1964: Actress and producer Vivica A. Fox, best known for the movies "Independence Day," "Soul Food" and "Kill Bill," and the HBO show "Curb Your Enthusiasm," is born in South Bend, Indiana.
1963: Actress Lisa Kudrow, best known for her 10-season run playing Phoebe Buffay on the sitcom "Friends," is born in Los Angeles, California. Kudrow has also starred in movies such as "Romy and Michele's High School Reunion," "The Opposite of Sex" and "Easy A," and the TV series "The Comeback" and "Web Therapy."
1963: Basketball Hall of Fame player Chris Mullin, a two-time Olympic gold medalist who spent 16 seasons in the NBA, is born in Brooklyn, New York. A five-time NBA All-Star, he played most of his career with the Golden State Warriors, but also played three seasons for the Indiana Pacers, compiling career totals of 17,911 points and 1,530 steals. He played collegiately at St. John's University, earning Big East Player of the Year honors three times and induction into the College Basketball Hall of Fame in 2011.
1962: Chef, author and TV personality Alton Brown, the creator and host of the Food Network television show "Good Eats" and host and main commentator on "Iron Chef America," is born in Los Angeles, California.
1961: Actor Laurence Fishburne, best known for movies such as "Boyz n the Hood," "The Matrix" and "What's Love Got to Do With It," is born in Augusta, Georgia.
1956: A joint resolution of the U.S. Congress is signed by President Dwight D. Eisenhower authorizing "In God We Trust" as the U.S. national motto. The motto would be progressively added to paper money over a period from 1957 to 1966.
1956: Actress Delta Burke, best known for role as Suzanne Sugarbaker on the sitcom "Designing Women," is born in Orlando, Florida.
1954: Elvis Presley makes his professional concert debut opening for Slim Whitman at a concert advertised as a "Hillbilly Hoedown" at the Overton Park Shell in Memphis, Tennessee.
1947: Arnold Schwarzenegger, actor, bodybuilder and former California governor, is born in Thal, Austria.
1945: The USS Indianapolis is torpedoed by a Japanese submarine and sinks in minutes in the Philippine Sea on its way from Guam to the Philippines. Of 1,196 crewmen aboard, approximately 300 went down with the ship. The remaining 900 men faced exposure, dehydration and shark attacks as they waited four days for rescue. Only 317 survived.
1941: Singer-songwriter Paul Anka, whose hit songs include "Diana," "Lonely Boy" and "Put Your Head on My Shoulder," is born in Ottawa, Canada. He's seen here in this promotional image from 1961.
1939: Director and actor Peter Bogdanovich, best known for directing movies such as "The Last Picture Show," "What's Up, Doc?," "Paper Moon," "Mask" and "Texasville," is born in Kingston, New York.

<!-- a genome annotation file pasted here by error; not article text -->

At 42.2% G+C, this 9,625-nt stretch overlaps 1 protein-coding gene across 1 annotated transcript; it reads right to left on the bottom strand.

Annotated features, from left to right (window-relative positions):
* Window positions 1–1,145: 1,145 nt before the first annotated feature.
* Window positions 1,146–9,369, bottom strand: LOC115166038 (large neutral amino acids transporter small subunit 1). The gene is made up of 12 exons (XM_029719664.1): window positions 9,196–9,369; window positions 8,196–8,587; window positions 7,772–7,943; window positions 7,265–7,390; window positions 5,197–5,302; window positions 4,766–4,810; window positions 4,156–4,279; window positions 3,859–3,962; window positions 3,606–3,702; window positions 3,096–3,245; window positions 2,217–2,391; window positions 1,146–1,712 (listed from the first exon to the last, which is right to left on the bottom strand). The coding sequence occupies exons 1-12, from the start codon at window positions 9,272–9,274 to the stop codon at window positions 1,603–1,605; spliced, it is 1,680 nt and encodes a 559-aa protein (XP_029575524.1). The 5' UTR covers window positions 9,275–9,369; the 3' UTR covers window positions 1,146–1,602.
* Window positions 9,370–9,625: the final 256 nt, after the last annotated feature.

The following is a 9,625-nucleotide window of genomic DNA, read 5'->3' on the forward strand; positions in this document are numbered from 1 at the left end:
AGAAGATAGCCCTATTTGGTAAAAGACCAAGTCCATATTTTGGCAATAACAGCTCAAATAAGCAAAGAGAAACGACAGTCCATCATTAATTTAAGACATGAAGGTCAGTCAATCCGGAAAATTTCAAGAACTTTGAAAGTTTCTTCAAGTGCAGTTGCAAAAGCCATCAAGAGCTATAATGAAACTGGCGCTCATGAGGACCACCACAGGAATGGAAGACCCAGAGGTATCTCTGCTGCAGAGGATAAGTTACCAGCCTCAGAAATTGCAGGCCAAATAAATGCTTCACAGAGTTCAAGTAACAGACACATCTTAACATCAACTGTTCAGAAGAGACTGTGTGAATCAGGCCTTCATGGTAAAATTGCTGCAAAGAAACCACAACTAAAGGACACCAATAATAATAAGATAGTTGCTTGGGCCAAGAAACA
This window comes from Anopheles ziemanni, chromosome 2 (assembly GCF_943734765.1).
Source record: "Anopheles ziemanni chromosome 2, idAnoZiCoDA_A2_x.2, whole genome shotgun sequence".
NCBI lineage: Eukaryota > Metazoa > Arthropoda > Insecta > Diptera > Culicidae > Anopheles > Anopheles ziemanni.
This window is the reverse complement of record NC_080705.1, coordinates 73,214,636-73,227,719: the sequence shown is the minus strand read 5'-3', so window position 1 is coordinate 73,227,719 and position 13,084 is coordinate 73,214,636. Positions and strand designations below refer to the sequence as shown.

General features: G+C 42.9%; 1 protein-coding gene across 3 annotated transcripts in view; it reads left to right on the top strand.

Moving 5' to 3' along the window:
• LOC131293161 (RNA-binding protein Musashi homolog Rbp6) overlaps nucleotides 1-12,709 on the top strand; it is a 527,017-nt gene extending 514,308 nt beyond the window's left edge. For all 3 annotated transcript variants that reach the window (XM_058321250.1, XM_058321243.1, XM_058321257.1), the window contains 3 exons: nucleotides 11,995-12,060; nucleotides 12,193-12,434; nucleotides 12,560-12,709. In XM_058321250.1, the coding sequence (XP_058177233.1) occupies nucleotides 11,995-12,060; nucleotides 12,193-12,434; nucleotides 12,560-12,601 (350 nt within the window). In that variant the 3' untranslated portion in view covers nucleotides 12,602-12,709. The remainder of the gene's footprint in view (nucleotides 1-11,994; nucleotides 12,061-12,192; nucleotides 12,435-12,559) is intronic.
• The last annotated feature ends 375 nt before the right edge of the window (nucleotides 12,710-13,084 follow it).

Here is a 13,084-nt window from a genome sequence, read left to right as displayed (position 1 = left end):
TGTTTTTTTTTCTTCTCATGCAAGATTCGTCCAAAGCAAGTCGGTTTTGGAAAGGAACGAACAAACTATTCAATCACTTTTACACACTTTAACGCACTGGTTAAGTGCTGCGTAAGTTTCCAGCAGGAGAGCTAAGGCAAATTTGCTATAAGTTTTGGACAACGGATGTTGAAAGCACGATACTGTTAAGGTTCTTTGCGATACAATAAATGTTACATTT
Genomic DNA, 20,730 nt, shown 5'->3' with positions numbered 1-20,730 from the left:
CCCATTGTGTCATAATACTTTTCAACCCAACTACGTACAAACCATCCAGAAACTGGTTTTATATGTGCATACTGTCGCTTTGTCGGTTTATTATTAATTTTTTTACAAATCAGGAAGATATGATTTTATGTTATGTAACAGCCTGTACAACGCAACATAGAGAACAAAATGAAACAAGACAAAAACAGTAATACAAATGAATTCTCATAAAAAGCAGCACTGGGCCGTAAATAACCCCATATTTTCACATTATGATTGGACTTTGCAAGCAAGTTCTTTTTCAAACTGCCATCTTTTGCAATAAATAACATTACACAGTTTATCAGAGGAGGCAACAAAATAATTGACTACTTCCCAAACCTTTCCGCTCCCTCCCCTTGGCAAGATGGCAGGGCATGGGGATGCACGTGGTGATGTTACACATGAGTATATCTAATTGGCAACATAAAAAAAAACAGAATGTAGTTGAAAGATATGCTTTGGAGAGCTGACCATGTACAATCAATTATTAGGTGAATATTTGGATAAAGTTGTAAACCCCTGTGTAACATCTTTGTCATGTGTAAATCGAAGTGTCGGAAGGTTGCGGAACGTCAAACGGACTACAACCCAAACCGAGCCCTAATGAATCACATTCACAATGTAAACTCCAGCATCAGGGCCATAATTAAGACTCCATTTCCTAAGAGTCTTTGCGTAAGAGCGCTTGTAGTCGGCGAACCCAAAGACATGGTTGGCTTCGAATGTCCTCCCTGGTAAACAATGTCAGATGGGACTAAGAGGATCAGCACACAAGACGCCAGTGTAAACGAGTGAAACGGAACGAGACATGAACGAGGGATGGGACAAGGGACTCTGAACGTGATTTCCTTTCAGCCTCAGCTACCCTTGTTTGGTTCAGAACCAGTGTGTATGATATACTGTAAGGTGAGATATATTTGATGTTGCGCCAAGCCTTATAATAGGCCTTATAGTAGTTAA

1936: Blues guitarist and singer Buddy Guy is born in Lettsworth, Louisiana.
1935: The first Penguin book is published, starting the paperback revolution.
1934: Bud Selig, who served as MLB commissioner between 1992 and 2015, is born in Milwaukee, Wisconsin.
1932: Walt Disney's Silly Symphonies cartoon "Flowers and Trees" debuts. It's the first cartoon short to use Technicolor and the first Academy Award winning cartoon short.
1932: The 10th modern Olympic games opens in Los Angeles. Held during the worldwide Great Depression, many nations and athletes were unable to pay for the trip to Los Angeles. The games would feature the first Olympic Village and the first use of a victory podium.
1930: Hosts and pre-tournament favorite Uruguay defeats Argentina 4–2 in front of a crowd of 93,000 people in Montevideo to become the first nation to win the World Cup.
1929: Puppeteer and TV producer Sid Krofft (left), best known for pairing with his younger brother, Marty Krofft (right), to produce children's television shows in the 1970s and '80s, is born Cydus Yolas in Montréal, Québec, Canada. Sid and Marty Krofft were best known for shows such as "H.R. Pufnstuf," "Sigmund and the Sea Monsters" and "Land of the Lost." Sid Krofft is seen here speaking as he and his brother accept a Pop Culture award at the seventh annual TV Land Awards in Los Angeles on April 19, 2009.
1916: German agents sabotage American ammunition supplies at Black Tom Island in Jersey City, New Jersey, resulting in explosions that kill as many as seven people. The attack was designed to prevent the materials from being used by the Allies in World War I.
1898: "Scientific America" carries the first magazine automobile ad. The ad was for the Winton Motor Car Company of Cleveland, Ohio.
1890: Baseball Hall of Fame manager Casey Stengel, who led the New York Yankees to seven World Series titles in 1949-53, 1956 and 1958, is born in Kansas City, Missouri. Between his playing and his managing careers, he is the only man to have worn four of New York's major league clubs' uniforms, playing for the Brooklyn Dodgers and New York Giants and managing the Dodgers, Yankees and New York Mets. He died of cancer at age 85 on Sept. 29, 1975.
1865: The steamboat Brother Jonathan sinks off the coast of Crescent City, California, killing 225 passengers, the deadliest shipwreck on the Pacific Coast of the U.S. at the time.
1863: Henry Ford, who would go on to found the Ford Motor Company, is born on a farm near Detroit.
1818: English novelist Emily Brontë, best remembered for her solitary novel, "Wuthering Heights," is born in Thornton, England.
1718: William Penn, the English businessman and philosopher who founded of the Province of Pennsylvania, dies at age 73 in Berkshire, England.
1619: In Jamestown, Virginia, the first representative assembly in the Americas, the House of Burgesses, convenes for the first time. The assembly is seen in this 1851 painting by Peter F. Rothermel being addressed by Patrick Henry.